For the first movie Disney+ had waiting for viewers out of the gate, I’d say Lady and the Tramp scored as a a fine inaugural outing.  It’s about 10-15 minutes too long by my estimation and some trimming would have made the movie an easier sit for younger kids (and this older kid, too) but it’s filled with enough eye-catching moments to keep that interest going longer than you’d expect.  This remake has wisely done away with the outdated cultural stereotypes of Aunt Sarah’s cats, changing their breed and giving them a new song.  That’s going to please some and anger others.  Those upset are free to watch the original film, which is also available to add to your watchlist 🙂 With more live-action remakes heading our way and other feature films planned, I’m looking forward to seeing what quality future direct-to-Disney+ will be like.

Movie Review ~ Frozen II

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The Facts
:

Synopsis: Anna, Elsa, Kristoff, Olaf and Sven leave Arendelle to travel to an ancient, autumn-bound forest of an enchanted land. They set out to find the origin of Elsa’s powers in order to save their kingdom.

Stars: Kristen Bell, Idina Menzel, Jonathan Groff, Josh Gad, Evan Rachel Wood, Sterling K. Brown

Director: Chris Buck & Jennifer Lee

Rated: PG

Running Length: 103 minutes

TMMM Score: (8/10)

Review:  There are some reviews that you look back on and wonder if you just had an off day when you saw the movie or when you wrote the prose. Or maybe you were perhaps too effusive in praise of something that doesn’t hold up to a second (or third) watch.  Then there are the reviews that haunt you in the ensuing years, the ones you wince a little at when you realize how off the mark you were and wonder what you missed and why you missed it.  True, movies and criticism are subjective and that’s what makes this whole reviewing gig as fun as it is (no really, it’s fun…usually) but it’s hard not to beat yourself up a little when you were off target.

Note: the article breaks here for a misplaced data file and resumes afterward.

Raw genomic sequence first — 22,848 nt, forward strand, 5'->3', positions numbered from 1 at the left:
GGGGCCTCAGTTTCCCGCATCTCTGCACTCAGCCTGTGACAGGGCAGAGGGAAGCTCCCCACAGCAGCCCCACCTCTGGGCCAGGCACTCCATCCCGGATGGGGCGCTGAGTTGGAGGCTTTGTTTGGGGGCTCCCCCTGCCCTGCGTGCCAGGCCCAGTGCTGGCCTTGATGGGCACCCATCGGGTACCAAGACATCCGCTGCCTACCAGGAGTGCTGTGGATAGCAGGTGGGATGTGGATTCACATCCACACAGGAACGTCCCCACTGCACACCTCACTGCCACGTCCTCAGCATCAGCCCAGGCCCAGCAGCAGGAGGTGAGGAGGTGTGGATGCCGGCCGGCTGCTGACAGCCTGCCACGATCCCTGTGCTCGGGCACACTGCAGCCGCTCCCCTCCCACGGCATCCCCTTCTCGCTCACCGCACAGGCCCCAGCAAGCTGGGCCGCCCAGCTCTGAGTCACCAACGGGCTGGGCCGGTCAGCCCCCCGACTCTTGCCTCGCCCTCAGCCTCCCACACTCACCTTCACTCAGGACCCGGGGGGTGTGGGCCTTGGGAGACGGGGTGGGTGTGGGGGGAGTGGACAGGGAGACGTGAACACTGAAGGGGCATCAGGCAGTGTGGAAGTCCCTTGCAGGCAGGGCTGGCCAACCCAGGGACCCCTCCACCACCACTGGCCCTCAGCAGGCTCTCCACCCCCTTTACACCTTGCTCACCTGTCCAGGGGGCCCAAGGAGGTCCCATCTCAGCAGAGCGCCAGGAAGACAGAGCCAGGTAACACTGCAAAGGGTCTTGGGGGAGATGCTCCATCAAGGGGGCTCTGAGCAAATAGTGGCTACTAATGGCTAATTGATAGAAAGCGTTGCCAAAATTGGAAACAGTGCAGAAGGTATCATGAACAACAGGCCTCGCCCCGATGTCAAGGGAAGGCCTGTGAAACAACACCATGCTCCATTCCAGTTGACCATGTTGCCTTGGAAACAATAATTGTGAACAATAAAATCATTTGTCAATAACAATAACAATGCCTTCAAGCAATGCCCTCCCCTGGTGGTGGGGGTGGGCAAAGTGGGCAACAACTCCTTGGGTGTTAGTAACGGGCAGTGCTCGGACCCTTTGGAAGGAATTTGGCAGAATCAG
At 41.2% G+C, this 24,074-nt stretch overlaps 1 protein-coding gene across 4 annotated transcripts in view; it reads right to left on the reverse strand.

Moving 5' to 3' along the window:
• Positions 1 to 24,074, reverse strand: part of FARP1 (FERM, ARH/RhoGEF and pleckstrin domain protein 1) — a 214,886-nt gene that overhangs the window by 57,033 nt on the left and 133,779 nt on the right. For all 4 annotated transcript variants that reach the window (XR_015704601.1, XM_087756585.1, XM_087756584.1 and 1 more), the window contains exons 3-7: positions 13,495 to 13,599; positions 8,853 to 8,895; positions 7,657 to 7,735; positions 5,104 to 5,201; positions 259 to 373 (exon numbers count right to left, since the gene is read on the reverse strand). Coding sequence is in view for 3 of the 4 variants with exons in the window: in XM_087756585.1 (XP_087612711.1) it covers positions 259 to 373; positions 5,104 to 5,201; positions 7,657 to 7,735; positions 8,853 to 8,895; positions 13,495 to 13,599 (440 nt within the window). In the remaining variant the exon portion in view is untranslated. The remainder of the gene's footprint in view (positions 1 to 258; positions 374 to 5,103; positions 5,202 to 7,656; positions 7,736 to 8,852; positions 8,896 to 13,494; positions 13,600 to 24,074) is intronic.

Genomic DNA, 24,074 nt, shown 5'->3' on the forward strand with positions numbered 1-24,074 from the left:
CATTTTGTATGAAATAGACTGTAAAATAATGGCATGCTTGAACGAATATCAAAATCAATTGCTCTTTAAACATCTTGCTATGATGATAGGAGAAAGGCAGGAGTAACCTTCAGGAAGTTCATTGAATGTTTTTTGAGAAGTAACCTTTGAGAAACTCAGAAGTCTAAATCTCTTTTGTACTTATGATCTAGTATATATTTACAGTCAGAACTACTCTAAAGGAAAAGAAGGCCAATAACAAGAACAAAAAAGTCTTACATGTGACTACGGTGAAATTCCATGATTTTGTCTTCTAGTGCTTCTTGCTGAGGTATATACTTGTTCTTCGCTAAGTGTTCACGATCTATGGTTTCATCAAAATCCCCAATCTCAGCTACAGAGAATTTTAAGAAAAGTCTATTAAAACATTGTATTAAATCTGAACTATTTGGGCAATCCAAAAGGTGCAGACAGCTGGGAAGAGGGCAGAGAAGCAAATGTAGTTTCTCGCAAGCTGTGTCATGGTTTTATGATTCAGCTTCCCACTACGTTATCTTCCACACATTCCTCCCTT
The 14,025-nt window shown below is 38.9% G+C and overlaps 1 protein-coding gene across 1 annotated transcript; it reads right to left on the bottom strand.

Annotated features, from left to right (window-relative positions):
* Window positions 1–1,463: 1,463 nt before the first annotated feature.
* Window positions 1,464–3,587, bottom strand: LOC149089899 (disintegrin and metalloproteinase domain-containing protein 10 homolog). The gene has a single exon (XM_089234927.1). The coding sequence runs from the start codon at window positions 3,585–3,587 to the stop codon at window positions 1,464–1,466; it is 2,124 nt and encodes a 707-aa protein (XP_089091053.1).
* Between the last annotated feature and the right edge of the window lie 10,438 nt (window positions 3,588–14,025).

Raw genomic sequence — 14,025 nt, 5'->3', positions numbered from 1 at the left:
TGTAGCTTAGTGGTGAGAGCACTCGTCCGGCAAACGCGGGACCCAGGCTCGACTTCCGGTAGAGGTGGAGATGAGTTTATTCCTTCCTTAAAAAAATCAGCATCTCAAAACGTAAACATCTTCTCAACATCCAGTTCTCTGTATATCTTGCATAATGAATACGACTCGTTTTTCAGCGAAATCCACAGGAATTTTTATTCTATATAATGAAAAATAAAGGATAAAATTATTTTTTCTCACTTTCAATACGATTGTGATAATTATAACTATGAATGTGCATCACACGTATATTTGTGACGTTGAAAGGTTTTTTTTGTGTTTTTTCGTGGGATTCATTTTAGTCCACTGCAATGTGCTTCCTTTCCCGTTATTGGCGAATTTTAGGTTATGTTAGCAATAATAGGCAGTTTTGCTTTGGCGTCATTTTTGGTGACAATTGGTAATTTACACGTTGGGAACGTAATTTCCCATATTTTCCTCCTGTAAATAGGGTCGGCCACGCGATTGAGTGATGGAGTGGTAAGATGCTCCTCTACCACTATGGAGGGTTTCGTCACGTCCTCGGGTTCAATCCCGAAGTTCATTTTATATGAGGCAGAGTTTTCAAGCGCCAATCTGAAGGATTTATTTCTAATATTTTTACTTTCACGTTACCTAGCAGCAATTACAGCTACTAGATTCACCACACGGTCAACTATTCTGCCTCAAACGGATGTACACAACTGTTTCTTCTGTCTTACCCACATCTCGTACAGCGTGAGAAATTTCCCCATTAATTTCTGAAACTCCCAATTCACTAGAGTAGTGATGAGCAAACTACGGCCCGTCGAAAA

Though I wasn’t exactly hard on Frozen back in 2013, I do remember feeling so ho-hum about it and I was quoted as saying it “wasn’t destined to become a pivotal Disney classic”.  Ouch.  I’ve often thought about that phrase as I watched the power ballad “Let it Go” win an Oscar for Best Original Song and the movie win for Best Animated Feature.  The words floated through my brain while seated for the trimmed down theme park show at Disney’s Hollywood Studios in Florida and watching clips from the larger-scale production in California.  And I most definitely shook my head at my statement after I had traveled to Denver, CO and paid a good sum to see the pre-Broadway tryout of the big-budget stage musical based on the movie.  Frozen was a phenomenon and I had said in my review I found it less interesting than Tangled.  It’s enough to keep a guy up at night, I tell ya.